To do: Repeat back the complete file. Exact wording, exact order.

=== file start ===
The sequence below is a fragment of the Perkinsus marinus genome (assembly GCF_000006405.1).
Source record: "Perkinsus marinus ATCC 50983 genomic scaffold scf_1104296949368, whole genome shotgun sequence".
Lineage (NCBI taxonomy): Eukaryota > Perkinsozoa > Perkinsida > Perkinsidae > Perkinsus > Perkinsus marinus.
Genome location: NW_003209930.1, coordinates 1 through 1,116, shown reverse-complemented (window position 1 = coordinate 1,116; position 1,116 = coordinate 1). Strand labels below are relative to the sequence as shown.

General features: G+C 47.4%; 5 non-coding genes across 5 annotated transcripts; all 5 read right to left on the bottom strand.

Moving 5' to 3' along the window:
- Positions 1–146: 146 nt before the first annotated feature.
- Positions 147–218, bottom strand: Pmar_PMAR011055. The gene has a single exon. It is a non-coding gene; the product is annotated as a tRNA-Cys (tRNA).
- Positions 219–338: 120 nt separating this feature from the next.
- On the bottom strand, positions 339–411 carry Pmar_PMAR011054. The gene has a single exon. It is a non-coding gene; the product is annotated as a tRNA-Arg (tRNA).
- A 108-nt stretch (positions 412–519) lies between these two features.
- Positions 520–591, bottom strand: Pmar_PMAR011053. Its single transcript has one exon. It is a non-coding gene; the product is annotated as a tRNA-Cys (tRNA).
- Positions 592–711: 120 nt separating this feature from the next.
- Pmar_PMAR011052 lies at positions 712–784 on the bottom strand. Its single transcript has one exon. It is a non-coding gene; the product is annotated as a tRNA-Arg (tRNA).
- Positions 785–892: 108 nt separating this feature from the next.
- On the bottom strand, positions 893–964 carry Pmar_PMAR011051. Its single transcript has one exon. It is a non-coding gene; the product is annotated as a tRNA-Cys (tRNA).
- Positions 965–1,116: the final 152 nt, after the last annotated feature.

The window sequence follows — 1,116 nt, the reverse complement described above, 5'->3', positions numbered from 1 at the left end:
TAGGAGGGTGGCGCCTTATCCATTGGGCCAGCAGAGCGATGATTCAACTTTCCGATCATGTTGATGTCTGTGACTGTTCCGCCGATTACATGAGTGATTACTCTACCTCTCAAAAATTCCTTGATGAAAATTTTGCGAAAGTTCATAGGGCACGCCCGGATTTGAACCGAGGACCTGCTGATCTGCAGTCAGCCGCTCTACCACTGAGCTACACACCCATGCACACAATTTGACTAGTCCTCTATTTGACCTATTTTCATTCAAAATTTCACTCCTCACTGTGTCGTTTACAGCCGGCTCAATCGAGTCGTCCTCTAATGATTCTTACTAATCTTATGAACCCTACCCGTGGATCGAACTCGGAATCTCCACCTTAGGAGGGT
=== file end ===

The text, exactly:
The sequence below is a fragment of the Perkinsus marinus genome (assembly GCF_000006405.1).
Source record: "Perkinsus marinus ATCC 50983 genomic scaffold scf_1104296949368, whole genome shotgun sequence".
Lineage (NCBI taxonomy): Eukaryota > Perkinsozoa > Perkinsida > Perkinsidae > Perkinsus > Perkinsus marinus.
Genome location: NW_003209930.1, coordinates 1 through 1,116, shown reverse-complemented (window position 1 = coordinate 1,116; position 1,116 = coordinate 1). Strand labels below are relative to the sequence as shown.

General features: G+C 47.4%; 5 non-coding genes across 5 annotated transcripts; all 5 read right to left on the bottom strand.

Moving 5' to 3' along the window:
- Positions 1–146: 146 nt before the first annotated feature.
- Positions 147–218, bottom strand: Pmar_PMAR011055. The gene has a single exon. It is a non-coding gene; the product is annotated as a tRNA-Cys (tRNA).
- Positions 219–338: 120 nt separating this feature from the next.
- On the bottom strand, positions 339–411 carry Pmar_PMAR011054. The gene has a single exon. It is a non-coding gene; the product is annotated as a tRNA-Arg (tRNA).
- A 108-nt stretch (positions 412–519) lies between these two features.
- Positions 520–591, bottom strand: Pmar_PMAR011053. Its single transcript has one exon. It is a non-coding gene; the product is annotated as a tRNA-Cys (tRNA).
- Positions 592–711: 120 nt separating this feature from the next.
- Pmar_PMAR011052 lies at positions 712–784 on the bottom strand. Its single transcript has one exon. It is a non-coding gene; the product is annotated as a tRNA-Arg (tRNA).
- Positions 785–892: 108 nt separating this feature from the next.
- On the bottom strand, positions 893–964 carry Pmar_PMAR011051. Its single transcript has one exon. It is a non-coding gene; the product is annotated as a tRNA-Cys (tRNA).
- Positions 965–1,116: the final 152 nt, after the last annotated feature.

The window sequence follows — 1,116 nt, the reverse complement described above, 5'->3', positions numbered from 1 at the left end:
TAGGAGGGTGGCGCCTTATCCATTGGGCCAGCAGAGCGATGATTCAACTTTCCGATCATGTTGATGTCTGTGACTGTTCCGCCGATTACATGAGTGATTACTCTACCTCTCAAAAATTCCTTGATGAAAATTTTGCGAAAGTTCATAGGGCACGCCCGGATTTGAACCGAGGACCTGCTGATCTGCAGTCAGCCGCTCTACCACTGAGCTACACACCCATGCACACAATTTGACTAGTCCTCTATTTGACCTATTTTCATTCAAAATTTCACTCCTCACTGTGTCGTTTACAGCCGGCTCAATCGAGTCGTCCTCTAATGATTCTTACTAATCTTATGAACCCTACCCGTGGATCGAACTCGGAATCTCCACCTTAGGAGGGT